Wilkommen, Bienvenue, Welcome, Ey Up and How Do. Cabaret has returned to Leeds in a different production and a new (almost) cast.
I have to admit to not having the vaguest idea as to who the two stars of this show are. John Partridge who plays Emcee has, according to the programme, been a regular in EastEnders and was also the winner of Celebrity MasterChef so seems attracted by programmes with an uppercase letter in the middle of a word. Kara Lily Hayworth, Sally Bowles, has an illustrious theatre and film career as well as performing with her band Zyrah Rose.
The one cast member I did recognise was Anita Harris who was on just about every music show on tv in the Sixties. She was always known as being a really nice person and therefore well suited to the role of the benevolent Fraulein Schneider who rents out rooms in her house for less than the market value to those in need, and also Fraulein Kost, Basienka Blake, who specialises in the ‘entertaining’ of sailors. Her newest tenant is Cliff Bradshaw, played by Charles Haggerty who filled the same role in the 2017 touring production which I saw when it visited Leeds.
The other two principal characters are Herr Schultz, the Jewish greengrocer played by James Patterson, and Nick Tizzard as Ernst Ludwig, the local wheeler dealer.
The story tells of two simultaneous love affairs; one between Fraulein Schneider and Herr Schultz, with the other concerning Sally Bowles and Cliff Bradshaw. The place is Berlin and the time is the beginning of 1931. The rise of the Nazi Party plays a huge part in both of these liaisons as well as Cliff Bradshaw’s illicit job smuggling mysterious suitcases from Paris to Berlin for Ernst Ludwig.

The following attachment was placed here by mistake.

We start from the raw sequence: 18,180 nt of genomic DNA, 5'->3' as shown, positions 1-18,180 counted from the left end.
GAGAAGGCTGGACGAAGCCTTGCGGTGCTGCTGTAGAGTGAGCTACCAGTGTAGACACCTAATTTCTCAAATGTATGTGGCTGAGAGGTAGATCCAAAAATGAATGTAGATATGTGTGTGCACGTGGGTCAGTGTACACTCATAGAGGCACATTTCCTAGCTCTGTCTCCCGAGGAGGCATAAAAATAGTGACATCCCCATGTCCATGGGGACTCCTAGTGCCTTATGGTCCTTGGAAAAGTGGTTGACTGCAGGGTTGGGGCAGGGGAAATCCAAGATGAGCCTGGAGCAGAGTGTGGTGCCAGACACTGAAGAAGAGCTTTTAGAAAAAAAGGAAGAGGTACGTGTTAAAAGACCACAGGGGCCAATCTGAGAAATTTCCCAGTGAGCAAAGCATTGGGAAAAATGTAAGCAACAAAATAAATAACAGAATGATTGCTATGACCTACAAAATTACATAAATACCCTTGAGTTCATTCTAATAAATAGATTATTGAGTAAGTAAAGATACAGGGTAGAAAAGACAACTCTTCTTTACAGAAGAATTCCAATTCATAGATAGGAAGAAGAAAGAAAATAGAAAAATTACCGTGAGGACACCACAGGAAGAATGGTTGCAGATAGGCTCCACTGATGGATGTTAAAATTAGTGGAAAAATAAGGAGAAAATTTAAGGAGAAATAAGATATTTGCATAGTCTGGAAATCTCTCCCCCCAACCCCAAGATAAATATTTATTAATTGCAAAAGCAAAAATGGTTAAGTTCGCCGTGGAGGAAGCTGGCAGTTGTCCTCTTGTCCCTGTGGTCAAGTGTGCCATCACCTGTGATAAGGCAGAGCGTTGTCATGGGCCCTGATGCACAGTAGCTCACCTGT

Cliff Bradshaw first arrives in Berlin on New Year’s Eve 1930 and meets Ernst Ludwig at the customs post. He is an American writer who has been travelling round Europe to get inspiration for his new book. Ludwig gives him a card to pass on to Fraulein Schneider who he says will give Bradshaw a cheap room in her house. He also insists that Bradshaw goes with him to celebrate the New Year at the Kit Kat Club, a seedy dive with a questionable clientele and it is there where he meets Sally Bowles. She turns up at his room the following day and moves in with him as her current ‘boyfriend’ has thrown her out. She has also got the sack from the club. Meanwhile Ludwig has proposed to Fraulein Schneider who has accepted. So far, so good.
With his novel making no progress Bradshaw embarks on his nefarious activity for Ludwig, who, it transpires, is a major player in the setting up of the Nazi Party so Bradshaw withdraws his labour, only to be beaten up by Ludwig’s henchmen. As Herr Schultz is Jewish, Fraulein Schneider is given a quiet word at their engagement party indicating that it might not be a great idea to marry a Jew. She calls the wedding off and Schultz moves away after his shop is vandalised and daubed with anti-semitic slogans.
The relationship between Bradshaw and Bowles is more involved. Bradshaw is having an affair with one of the male dancers at the Kit Kat Club, whom he previously met in London whilst on his European tour, but this doesn’t seem to faze Bowles who has found out she is pregnant, but cannot narrow down the candidates for the father.
As you will gather, things do not end well.
I hate to refer to the previous production as a yardstick as the chances are that you will not have seen it, but I will! I found this one to be a lot truer to the book and play upon which the musical is based as it is much darker, and a lot more explicit, so if your sensibilities are offended by the sight of male genitalia or female breasts then you might wish to close your eyes on a couple of occasions. Alternatively, you may prefer to take your opera glasses!